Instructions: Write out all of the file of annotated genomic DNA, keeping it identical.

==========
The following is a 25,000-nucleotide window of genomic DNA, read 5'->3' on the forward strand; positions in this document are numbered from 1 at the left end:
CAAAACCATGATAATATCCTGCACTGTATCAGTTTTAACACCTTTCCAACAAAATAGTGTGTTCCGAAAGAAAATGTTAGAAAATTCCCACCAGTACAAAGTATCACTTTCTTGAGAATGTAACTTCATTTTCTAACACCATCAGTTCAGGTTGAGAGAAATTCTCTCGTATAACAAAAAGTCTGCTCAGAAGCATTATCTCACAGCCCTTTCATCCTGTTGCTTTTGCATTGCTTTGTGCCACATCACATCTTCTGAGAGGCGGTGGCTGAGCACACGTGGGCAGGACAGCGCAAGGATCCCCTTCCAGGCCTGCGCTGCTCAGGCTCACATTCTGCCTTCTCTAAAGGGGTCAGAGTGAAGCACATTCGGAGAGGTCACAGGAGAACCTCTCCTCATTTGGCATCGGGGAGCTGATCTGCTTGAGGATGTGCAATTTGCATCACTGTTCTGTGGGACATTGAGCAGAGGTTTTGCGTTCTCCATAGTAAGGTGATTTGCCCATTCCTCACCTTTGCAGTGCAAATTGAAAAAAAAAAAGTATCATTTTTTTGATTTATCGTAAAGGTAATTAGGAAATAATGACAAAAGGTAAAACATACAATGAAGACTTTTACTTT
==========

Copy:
The following is a 25,000-nucleotide window of genomic DNA, read 5'->3' on the forward strand; positions in this document are numbered from 1 at the left end:
CAAAACCATGATAATATCCTGCACTGTATCAGTTTTAACACCTTTCCAACAAAATAGTGTGTTCCGAAAGAAAATGTTAGAAAATTCCCACCAGTACAAAGTATCACTTTCTTGAGAATGTAACTTCATTTTCTAACACCATCAGTTCAGGTTGAGAGAAATTCTCTCGTATAACAAAAAGTCTGCTCAGAAGCATTATCTCACAGCCCTTTCATCCTGTTGCTTTTGCATTGCTTTGTGCCACATCACATCTTCTGAGAGGCGGTGGCTGAGCACACGTGGGCAGGACAGCGCAAGGATCCCCTTCCAGGCCTGCGCTGCTCAGGCTCACATTCTGCCTTCTCTAAAGGGGTCAGAGTGAAGCACATTCGGAGAGGTCACAGGAGAACCTCTCCTCATTTGGCATCGGGGAGCTGATCTGCTTGAGGATGTGCAATTTGCATCACTGTTCTGTGGGACATTGAGCAGAGGTTTTGCGTTCTCCATAGTAAGGTGATTTGCCCATTCCTCACCTTTGCAGTGCAAATTGAAAAAAAAAAAGTATCATTTTTTTGATTTATCGTAAAGGTAATTAGGAAATAATGACAAAAGGTAAAACATACAATGAAGACTTTTACTTT